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Kansas - Somewhere To Elsewhere CD (album) cover

SOMEWHERE TO ELSEWHERE

Kansas

 

Symphonic Prog

3.49 | 244 ratings

From Progarchives.com, the ultimate progressive rock music website

siLLy puPPy
2 stars The year 2000 saw more than the notorious Y2K scare worldwide, it turns out it was also the year that one of the USA's most revered symphonic prog bands decided to reunite with a their classic 70s lineup. The result was enough to get the prog world whipped into a frenzy and drooling for more classic tracks a la 'Carry On My Wayward Son,' 'Point Of Know Return' and 'Dust In The Wind.' While the classic lineup of Steve Walsh (vocals), Rich Williams (guitar), Phil Ehart (drums), Dave Hope (bass), Kerry Livgen (keyboards), Rich Williams (guitar) and Robby Steinhardt (violin, viola) is back for their 13th studio album SOMEWHERE TO ELSEWHERE, strictly speaking this is a reunion plus one since Billy Greer who joined the band for the 'Power' album is along for the ride.

This is one of those albums that sounds exciting on paper but i actually found it a chore to get through it. The first thing that's noticeable upon first listen is how wretched sounding Steve Walsh's vocal abilities have become. In fact it doesn't even sound like him and there are moments that make me think i'm hearing Don Henley instead. If that wasn't bad enough i don't find any of the songs memorable either. This is symphonic prog by the numbers and there isn't even spark of the passion that made the early years so exciting. The band sounds totally out of practice and not into it at all. The songwriting has certain moments that seem like they're ready to go somewhere interesting but i always feel disappointed and there are no outbursts of virtuosity or surprises of any kind.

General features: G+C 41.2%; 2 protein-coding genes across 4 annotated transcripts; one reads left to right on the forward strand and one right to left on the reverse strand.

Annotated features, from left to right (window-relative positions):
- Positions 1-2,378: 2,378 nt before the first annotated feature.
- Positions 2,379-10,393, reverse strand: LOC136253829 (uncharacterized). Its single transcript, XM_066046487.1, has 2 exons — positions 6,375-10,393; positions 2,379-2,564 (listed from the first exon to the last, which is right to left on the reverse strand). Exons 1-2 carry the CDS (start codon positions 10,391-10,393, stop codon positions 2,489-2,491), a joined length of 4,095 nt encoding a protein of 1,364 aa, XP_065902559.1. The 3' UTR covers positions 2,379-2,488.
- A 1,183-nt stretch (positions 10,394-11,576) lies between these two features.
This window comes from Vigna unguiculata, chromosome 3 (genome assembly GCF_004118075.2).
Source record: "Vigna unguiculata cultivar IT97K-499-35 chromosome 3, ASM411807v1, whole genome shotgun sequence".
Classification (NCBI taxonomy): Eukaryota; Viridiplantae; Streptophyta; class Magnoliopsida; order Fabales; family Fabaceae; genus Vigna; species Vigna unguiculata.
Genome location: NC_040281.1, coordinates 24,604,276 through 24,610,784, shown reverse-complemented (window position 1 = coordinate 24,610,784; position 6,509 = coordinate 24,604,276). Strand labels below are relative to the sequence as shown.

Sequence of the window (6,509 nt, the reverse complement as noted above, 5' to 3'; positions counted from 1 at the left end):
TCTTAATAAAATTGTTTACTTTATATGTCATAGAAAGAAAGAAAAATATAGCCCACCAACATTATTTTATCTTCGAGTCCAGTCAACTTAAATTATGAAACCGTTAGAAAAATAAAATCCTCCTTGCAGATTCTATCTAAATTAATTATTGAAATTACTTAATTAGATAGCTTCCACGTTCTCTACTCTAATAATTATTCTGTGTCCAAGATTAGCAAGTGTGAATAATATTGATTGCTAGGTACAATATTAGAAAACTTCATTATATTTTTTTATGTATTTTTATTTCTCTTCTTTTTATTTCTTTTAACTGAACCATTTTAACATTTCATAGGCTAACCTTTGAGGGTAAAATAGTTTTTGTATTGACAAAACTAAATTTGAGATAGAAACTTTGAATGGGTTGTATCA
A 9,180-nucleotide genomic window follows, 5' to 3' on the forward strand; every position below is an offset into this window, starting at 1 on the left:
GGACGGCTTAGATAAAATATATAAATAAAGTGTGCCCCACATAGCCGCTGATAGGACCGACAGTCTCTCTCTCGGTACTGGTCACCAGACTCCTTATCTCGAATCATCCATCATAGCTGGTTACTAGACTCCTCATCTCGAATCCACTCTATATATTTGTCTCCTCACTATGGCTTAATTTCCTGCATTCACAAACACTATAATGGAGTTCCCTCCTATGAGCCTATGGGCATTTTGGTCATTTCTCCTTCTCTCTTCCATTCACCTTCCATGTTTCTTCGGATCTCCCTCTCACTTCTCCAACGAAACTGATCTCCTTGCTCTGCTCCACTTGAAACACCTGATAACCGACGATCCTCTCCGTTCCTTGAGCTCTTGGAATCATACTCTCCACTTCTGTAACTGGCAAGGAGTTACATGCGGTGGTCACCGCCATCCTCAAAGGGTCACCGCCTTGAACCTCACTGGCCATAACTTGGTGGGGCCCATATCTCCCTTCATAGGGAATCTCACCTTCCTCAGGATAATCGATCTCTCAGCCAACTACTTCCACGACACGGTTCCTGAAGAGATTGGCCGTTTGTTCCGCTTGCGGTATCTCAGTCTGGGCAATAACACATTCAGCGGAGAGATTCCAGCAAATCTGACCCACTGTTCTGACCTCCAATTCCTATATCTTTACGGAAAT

I have never found any of KANSAS' output after 'Point Of Know Return' to really excite me save a track here and there. The musical magic that they had on their run from the debut and following three albums seemed to have dissipated when many prog bands were steering towards top 40 AOR sounds. This album sounds more like one of those worst of the 80s AOR disasters. I actually love AOR when the songwriting is good and supports the slow and emotional performances but every time Steve Walsh utters a note on this one just makes me cringe! I can't believe they bothered to record this stuff at such substandard quality. I don't want to say this is totally a waste of time for anyone who enjoyed KANSAS after their heyday might dig some of this but for me i have no desire to hear this again. A highly disappointing reunion album that makes the Yes 'Union' sound classic in comparison. For hardcore fans only.

siLLy puPPy | 2/5 |

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